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NSA transparency foiled by government’s broken fax machines

The parent agency of the NSA does not have a fax machine to process FOIAs.


Joe Kloc


Posted on Sep 16, 2013   Updated on Jun 1, 2021, 6:24 am CDT

The Office of the Secretary of Defense (OSD), to which the U.S. National Security Agency reports, currently has no working fax machine to process Freedom of Information Act (FOIA) requests.

FOIA requests are used by citizens to obtain nonclassified information about what Washington is up to. They are, in short, one of the most powerful tools for those who demand accountability from government agencies. 

Perhaps the most controversial of such agencies under the jurisdiction of the Department of Defense (DoD)is the National Security Agency, whose massive Internet and telephone spying operations were revealed earlier this summer by former intelligence contractor Edward Snowden

There are three ways to file a FOIA request with the OSD. You can send in the request by mail, fill out a form online, or send a fax. Naturally, one would assume that the branch of government engaged in the most sophisticated electronic surveillance in the world would have no trouble keeping these three pathways of transparency up and running. 

That, however, appears not to be the case. According to MuckRock, starting a couple weeks ago, FOIA requests faxed to the OSD have been getting kicked back as undeliverable.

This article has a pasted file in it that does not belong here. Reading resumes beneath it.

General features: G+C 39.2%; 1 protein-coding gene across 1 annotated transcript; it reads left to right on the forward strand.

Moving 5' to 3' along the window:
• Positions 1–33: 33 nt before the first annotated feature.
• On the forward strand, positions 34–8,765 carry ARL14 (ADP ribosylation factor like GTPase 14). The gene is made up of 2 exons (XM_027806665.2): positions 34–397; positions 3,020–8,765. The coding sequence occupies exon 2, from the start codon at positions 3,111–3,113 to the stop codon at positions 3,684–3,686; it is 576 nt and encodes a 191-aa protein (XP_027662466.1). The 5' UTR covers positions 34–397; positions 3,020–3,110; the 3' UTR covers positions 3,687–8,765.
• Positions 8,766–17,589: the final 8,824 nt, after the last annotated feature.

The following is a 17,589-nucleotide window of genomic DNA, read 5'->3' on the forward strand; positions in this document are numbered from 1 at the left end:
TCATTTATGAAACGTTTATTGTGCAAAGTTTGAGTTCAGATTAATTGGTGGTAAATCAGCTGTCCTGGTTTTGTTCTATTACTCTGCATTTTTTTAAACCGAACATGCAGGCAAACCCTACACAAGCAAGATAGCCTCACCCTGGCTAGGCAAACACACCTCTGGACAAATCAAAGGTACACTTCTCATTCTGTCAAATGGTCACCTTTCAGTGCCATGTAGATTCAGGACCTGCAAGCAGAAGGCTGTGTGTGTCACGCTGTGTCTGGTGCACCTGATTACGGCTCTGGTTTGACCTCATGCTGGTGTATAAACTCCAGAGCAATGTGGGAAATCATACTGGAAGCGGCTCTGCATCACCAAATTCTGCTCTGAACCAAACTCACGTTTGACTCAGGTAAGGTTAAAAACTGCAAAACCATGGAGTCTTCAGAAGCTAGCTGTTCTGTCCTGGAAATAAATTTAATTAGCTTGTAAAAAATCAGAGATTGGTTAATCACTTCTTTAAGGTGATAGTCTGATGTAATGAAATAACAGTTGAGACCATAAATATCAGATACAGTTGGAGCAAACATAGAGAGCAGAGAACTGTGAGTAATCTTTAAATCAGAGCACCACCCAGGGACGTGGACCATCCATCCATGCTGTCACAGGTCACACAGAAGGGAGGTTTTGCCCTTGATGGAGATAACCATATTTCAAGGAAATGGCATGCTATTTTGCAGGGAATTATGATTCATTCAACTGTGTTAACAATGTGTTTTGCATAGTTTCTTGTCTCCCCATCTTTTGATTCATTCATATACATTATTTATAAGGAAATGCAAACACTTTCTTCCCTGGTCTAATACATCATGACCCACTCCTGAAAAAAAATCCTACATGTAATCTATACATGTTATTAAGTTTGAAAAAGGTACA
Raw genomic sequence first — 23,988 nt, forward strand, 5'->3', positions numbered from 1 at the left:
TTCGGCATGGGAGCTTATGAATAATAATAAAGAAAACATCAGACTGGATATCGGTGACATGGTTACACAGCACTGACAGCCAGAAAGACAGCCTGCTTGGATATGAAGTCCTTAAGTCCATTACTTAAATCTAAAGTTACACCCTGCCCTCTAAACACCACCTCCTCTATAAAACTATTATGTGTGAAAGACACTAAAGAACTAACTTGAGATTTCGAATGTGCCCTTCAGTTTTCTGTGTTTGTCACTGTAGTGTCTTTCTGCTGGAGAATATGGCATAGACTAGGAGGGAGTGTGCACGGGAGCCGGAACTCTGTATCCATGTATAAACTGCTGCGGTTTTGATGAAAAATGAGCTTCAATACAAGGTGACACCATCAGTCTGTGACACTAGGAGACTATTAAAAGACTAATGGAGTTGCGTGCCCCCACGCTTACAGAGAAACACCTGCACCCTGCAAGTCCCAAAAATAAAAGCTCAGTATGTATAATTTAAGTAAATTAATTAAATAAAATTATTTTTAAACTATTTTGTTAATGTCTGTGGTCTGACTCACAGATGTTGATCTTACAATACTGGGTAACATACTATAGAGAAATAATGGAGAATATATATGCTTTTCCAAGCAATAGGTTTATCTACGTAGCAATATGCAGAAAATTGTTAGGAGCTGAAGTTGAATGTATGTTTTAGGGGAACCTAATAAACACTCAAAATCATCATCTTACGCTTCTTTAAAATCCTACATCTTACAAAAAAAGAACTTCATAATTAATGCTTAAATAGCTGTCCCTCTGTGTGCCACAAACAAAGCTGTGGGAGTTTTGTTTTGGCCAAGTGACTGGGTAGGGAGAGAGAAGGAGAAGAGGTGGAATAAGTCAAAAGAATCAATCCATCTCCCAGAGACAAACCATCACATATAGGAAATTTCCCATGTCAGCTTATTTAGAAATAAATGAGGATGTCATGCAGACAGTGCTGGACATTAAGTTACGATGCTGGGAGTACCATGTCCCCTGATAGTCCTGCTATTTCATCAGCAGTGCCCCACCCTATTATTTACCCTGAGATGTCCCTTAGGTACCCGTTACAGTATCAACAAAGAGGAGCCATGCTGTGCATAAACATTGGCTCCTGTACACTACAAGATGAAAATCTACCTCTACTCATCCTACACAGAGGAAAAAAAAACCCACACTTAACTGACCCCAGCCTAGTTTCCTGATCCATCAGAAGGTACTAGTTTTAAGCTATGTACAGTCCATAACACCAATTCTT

MuckRock followed up with the OSD to inquire about the kicked back FOIAs. Here was their OSD’s reply:

“IF” our IT department doesn’t have a replacement available, then they will need to order one. If that is the case, then it wouldn’t be ordered until the start of the new fiscal year (Oct 1). We would hope that it is back up sometime in October, but could extend into the beginning of November.

That’s a telling response. We are talking about an office with a $30 billion budget for maintenance and operations being unable to find the money to replace a new fax machine for months.

Of course, the slowness of massive bureaucratic institutions is nothing new. One only has to view the websites of the OSD or the NSA to realize that the most sophisticated well-funded digital armies in the world aren’t putting too much money into daily operational upkeep. Or, recall a report earlier this year from ProPublica that revealed how the NSA has no way to search its internal office emails.

The broader point, though, is that FOIA requests—and the government’s ability to process them—are how these massive government agencies are held to (at least some degree) of transparency and accountability. While there is almost certainly no nefarious reason the OSD has no working fax machine, it’s telling that the department isn’t all that concerned about it—that it simply doesn’t care.

That might not have seemed so disturbing if the DoD didn’t oversee the NSA, which appears to be spying on—or at least “touching”—more of the Internet than Google.

The NSA splices directly into the telecom cables that provide phone and Internet service around the globe. Though it hasn’t been explicitly mentioned, it’s certainly reasonable to assume that along with touching this phone and Internet traffic, the NSA has the capability to capture messages sent via fax. And so, when you send a FOIA request to the DoD, the only office that potentially doesn’t receive it is the one designed to ensure your right to a transparent government.

Photo by Abhisek Sarda/Flickr

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*First Published: Sep 16, 2013, 5:03 pm CDT